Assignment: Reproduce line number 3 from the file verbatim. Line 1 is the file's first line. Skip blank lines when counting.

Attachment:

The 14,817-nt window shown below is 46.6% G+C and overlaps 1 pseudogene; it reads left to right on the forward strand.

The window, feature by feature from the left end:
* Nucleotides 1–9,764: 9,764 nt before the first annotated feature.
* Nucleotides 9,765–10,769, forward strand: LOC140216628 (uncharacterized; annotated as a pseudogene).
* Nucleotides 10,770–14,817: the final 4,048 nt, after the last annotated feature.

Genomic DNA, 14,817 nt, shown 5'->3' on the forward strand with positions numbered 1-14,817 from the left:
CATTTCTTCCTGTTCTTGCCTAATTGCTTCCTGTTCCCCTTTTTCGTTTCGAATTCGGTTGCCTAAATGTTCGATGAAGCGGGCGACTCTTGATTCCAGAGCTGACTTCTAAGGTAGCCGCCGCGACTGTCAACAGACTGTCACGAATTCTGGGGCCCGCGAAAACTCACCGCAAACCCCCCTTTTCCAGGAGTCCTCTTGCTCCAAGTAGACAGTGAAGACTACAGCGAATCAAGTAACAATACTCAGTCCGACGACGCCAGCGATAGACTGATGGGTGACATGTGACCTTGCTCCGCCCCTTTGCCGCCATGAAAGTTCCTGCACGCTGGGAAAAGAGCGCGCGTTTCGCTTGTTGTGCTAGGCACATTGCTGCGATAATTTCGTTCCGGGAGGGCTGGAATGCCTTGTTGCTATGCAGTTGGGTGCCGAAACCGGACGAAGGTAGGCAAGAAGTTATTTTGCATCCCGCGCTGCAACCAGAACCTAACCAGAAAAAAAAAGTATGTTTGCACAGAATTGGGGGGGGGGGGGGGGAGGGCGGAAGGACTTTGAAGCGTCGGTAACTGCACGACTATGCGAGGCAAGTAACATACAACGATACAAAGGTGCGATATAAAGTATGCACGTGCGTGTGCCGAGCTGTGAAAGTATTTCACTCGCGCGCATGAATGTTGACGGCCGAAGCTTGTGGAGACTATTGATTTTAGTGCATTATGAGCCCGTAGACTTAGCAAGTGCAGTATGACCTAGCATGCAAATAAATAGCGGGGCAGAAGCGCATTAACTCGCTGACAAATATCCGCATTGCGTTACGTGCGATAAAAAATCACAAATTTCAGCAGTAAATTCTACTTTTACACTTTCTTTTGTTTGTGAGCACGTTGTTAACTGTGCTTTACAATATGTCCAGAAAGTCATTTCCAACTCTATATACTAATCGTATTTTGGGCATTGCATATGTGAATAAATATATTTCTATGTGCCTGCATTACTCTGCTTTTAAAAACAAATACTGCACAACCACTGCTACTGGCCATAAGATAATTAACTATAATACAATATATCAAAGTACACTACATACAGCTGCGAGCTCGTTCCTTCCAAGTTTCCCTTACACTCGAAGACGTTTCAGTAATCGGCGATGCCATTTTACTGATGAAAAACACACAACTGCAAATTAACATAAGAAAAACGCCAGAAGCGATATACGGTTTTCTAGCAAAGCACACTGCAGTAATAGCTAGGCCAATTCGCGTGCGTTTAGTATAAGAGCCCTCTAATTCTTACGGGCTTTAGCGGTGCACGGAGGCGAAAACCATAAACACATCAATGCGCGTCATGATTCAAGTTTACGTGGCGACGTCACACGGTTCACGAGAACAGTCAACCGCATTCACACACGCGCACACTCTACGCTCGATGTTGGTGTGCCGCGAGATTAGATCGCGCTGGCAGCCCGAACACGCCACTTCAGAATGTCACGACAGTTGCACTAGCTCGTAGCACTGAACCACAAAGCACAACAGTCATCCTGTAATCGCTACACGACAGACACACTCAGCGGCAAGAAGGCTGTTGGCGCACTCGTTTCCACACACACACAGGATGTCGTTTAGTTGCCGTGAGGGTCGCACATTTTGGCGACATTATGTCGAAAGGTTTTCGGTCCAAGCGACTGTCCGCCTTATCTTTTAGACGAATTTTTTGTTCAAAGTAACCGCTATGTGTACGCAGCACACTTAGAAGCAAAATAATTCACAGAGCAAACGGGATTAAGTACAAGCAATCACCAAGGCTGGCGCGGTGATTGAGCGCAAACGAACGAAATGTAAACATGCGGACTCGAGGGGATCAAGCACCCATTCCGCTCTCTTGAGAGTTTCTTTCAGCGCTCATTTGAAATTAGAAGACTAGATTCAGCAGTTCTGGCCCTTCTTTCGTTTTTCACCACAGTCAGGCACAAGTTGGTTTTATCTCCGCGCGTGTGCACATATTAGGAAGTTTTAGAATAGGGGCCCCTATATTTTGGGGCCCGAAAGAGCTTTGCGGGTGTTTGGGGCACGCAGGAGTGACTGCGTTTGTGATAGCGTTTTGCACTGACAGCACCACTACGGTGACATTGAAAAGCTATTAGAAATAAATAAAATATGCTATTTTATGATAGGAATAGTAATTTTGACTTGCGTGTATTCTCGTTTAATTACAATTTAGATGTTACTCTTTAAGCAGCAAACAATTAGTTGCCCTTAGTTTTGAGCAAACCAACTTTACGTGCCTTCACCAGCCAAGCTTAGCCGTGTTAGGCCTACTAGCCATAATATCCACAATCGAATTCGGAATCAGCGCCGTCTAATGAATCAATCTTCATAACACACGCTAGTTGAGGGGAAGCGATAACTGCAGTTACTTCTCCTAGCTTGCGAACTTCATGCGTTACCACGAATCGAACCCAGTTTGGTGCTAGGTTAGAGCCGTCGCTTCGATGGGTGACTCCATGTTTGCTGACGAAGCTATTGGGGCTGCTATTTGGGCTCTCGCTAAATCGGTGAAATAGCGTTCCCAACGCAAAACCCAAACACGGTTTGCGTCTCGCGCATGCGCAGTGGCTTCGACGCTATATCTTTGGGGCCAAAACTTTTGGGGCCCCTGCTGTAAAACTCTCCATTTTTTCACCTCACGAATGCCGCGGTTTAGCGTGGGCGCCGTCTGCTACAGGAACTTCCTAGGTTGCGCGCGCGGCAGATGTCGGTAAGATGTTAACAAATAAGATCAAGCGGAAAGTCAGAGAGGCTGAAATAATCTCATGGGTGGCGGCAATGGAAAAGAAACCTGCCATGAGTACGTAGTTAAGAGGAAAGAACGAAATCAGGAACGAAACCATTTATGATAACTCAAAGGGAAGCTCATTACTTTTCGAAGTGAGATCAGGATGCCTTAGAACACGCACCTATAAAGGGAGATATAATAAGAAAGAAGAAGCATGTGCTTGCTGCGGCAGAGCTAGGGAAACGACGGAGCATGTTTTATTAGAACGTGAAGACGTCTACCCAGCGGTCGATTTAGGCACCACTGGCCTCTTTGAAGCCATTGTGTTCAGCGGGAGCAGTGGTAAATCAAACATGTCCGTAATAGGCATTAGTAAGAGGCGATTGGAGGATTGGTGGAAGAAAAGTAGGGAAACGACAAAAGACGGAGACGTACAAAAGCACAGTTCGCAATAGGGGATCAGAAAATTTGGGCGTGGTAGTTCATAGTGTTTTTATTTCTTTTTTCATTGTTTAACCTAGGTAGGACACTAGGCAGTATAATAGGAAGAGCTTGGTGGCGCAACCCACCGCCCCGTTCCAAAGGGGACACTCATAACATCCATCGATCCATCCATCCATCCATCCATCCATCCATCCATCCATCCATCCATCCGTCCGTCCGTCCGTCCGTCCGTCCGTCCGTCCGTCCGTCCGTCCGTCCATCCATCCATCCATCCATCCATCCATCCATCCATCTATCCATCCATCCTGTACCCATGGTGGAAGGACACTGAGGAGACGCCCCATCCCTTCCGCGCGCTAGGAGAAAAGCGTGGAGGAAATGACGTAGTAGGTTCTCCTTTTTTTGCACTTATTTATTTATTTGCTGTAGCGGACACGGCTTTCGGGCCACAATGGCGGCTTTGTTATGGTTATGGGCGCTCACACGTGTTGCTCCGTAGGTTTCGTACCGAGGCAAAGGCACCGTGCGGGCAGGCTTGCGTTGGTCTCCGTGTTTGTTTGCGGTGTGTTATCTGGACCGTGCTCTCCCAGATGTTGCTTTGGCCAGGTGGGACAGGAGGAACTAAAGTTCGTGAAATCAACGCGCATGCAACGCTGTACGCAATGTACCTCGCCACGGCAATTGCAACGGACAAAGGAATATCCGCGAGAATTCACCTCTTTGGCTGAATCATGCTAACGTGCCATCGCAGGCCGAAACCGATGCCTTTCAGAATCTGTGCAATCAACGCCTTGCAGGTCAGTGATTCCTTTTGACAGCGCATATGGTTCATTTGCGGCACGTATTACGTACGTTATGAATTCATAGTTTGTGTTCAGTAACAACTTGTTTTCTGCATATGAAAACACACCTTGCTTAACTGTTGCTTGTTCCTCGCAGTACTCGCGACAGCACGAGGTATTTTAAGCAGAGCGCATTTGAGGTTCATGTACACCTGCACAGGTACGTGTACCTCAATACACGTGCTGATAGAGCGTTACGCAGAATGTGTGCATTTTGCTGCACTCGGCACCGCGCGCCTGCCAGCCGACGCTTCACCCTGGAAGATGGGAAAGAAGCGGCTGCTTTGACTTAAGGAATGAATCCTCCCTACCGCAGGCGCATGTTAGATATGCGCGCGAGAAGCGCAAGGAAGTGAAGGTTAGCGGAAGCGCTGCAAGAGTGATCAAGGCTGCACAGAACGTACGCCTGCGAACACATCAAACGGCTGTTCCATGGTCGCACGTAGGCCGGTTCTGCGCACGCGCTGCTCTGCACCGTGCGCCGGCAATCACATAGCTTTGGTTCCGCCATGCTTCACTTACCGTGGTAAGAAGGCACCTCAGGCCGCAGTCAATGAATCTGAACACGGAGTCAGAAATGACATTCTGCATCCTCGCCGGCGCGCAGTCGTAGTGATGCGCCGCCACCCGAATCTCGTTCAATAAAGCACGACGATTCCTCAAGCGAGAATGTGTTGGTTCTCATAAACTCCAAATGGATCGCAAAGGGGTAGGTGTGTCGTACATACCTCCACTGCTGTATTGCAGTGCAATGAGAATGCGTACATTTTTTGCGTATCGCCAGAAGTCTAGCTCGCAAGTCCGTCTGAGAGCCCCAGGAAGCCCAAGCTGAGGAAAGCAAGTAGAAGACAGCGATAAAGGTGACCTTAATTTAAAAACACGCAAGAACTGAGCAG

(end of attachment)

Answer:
* Nucleotides 1–9,764: 9,764 nt before the first annotated feature.